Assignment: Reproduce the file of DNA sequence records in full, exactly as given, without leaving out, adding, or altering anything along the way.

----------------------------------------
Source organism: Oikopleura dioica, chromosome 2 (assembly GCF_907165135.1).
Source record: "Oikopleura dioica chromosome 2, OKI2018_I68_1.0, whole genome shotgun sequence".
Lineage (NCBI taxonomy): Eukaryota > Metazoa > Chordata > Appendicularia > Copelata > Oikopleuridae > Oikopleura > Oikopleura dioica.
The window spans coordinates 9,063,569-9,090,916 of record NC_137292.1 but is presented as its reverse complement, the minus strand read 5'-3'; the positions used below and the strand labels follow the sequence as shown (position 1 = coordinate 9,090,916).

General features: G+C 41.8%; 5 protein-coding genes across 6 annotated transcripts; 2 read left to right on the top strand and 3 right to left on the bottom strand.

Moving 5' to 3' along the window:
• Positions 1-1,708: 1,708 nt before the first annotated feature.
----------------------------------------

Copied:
Source organism: Oikopleura dioica, chromosome 2 (assembly GCF_907165135.1).
Source record: "Oikopleura dioica chromosome 2, OKI2018_I68_1.0, whole genome shotgun sequence".
Lineage (NCBI taxonomy): Eukaryota > Metazoa > Chordata > Appendicularia > Copelata > Oikopleuridae > Oikopleura > Oikopleura dioica.
The window spans coordinates 9,063,569-9,090,916 of record NC_137292.1 but is presented as its reverse complement, the minus strand read 5'-3'; the positions used below and the strand labels follow the sequence as shown (position 1 = coordinate 9,090,916).

General features: G+C 41.8%; 5 protein-coding genes across 6 annotated transcripts; 2 read left to right on the top strand and 3 right to left on the bottom strand.

Moving 5' to 3' along the window:
• Positions 1-1,708: 1,708 nt before the first annotated feature.